Seven years after her death, Squamish's Sarah Burke is still helping others.
Two young athletes, Kye Matlock, 16, and Kailey Bogart, 13, have won 2018 Up & Coming Scholarships from the Sarah Burke Foundation.
Matlock is a skier from Crested Butte, Colorado and Matlock is a surfer and snowboarder from Hawaii.
Both are awarded $7,500 from the foundation, which has given away almost $100,000 since its inception.
The non-profit organization was launched by her family after Burke, the four-time Winter X Games champion and ski halfpipe pioneer died Jan. 19, 2012 following a fall in the superpipe in Park City, Utah on Jan. 10.
Her husband, Squamish's Rory Bushfield, told The Chief on Monday that his original hope was that the foundation would be able to continue and give away as much as it has and more.
"We work hard at keeping it so we can keep doing this," he said. "We are the only foundation of its kind to give away that much money to action sports athletes."
The winning youth are chosen as much for their spirit as for their talent, he said.
"We are just looking for somebody who looks like they are having the most fun and they may not necessarily have the means to continue or to go as far down the path as they want," he said. "That is how Sarah was. She was always trying to give back. Of course, she was competitive, but she would ruin her run to stop and help someone else. She was never that cutthroat a competitor. It was more about having fun and helping her peers."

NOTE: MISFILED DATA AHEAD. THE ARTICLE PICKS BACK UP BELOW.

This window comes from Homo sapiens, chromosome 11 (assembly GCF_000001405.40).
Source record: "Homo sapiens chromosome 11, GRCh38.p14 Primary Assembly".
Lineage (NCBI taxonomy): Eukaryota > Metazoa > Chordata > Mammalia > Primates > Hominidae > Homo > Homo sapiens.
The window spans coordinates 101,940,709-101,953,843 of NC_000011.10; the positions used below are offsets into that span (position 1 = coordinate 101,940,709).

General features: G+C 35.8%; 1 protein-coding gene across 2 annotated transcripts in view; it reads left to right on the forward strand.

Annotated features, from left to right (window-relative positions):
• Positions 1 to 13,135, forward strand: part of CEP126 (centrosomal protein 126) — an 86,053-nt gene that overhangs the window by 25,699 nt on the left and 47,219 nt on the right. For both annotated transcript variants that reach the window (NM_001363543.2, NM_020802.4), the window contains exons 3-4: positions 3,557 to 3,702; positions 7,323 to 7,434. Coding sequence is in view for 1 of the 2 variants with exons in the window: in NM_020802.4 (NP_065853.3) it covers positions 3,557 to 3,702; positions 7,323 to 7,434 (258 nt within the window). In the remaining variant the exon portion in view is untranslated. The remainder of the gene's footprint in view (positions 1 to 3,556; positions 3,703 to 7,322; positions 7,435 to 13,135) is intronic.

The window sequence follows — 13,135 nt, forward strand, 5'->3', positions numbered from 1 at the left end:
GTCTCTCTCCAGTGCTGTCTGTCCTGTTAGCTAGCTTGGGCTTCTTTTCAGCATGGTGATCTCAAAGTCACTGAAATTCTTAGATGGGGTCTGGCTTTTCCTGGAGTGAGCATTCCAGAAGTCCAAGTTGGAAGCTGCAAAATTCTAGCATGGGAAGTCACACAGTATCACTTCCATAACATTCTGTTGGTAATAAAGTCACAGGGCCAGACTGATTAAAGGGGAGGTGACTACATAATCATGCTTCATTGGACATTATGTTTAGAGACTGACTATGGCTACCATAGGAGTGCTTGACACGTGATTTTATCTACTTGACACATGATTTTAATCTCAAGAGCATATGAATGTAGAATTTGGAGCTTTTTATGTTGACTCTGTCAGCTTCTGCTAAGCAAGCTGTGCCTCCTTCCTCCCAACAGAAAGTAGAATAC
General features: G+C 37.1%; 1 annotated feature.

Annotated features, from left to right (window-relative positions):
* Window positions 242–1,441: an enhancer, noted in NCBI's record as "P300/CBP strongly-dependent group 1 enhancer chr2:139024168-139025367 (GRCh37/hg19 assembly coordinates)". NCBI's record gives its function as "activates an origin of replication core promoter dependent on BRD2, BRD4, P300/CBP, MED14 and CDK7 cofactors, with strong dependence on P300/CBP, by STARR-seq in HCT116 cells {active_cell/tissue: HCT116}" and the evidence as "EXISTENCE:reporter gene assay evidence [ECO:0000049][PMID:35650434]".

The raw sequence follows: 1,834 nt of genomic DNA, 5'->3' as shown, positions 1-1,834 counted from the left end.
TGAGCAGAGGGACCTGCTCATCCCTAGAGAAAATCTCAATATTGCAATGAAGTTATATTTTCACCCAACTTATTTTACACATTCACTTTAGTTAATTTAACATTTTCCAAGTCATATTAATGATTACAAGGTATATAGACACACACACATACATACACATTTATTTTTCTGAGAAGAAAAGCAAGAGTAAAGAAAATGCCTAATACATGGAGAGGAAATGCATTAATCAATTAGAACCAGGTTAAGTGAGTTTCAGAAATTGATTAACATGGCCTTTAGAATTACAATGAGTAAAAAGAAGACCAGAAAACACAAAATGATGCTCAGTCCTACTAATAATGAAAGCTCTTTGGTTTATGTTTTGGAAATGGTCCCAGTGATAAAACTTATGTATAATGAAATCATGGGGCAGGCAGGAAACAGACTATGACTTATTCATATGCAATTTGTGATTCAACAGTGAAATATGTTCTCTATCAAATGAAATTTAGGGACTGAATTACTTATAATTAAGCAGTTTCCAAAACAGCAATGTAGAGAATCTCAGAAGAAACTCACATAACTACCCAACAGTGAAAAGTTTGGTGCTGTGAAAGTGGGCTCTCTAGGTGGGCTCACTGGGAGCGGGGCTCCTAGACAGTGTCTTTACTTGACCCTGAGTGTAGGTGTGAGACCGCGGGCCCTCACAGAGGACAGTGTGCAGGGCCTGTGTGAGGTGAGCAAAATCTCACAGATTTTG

Burke successfully convinced the IOC to add slope style skiing and half pipe skiing to the Olympics.
Asked what Burke would have thought of the many women who now succeed in the once male-dominated sport she pioneered, Bushfield said she would have been blown away.
"I think she would be very proud of how the girls have stepped up," he said. "They just keep getting better, like [American professional snowboarder] Jamie Anderson. She just keeps getting better and better."
Bushfield, himself a professional skier, filmmaker and reality TV star has founded a dog food company, Dex Knows Best with a portion of the sale from each bag sold going to the Sarah Burke Foundation.
"The dog food comes to your door, you never have to think about it again," he said.
Burke had found Dex under a car and gave her to Bushfield.
The dog is his constant companion. The idea for the company came out of a problem he needed to solve.
He would forget to pick up dog food for Dex, and not realize until meal time when he went to feed her.
"I would feel so bad about it. So, I tried to solve that problem along with raising some money for the foundation and keep dogs happy and make it easy for their owners."
Dex has her own Instagram account — @yungdexthegreat — but it isn't getting the love the dog deserves, Bushfield said, with a laugh.
For more on the foundation, go to sarahburkefoundation.com/.
For the dog food, go to dexknowsbest.com.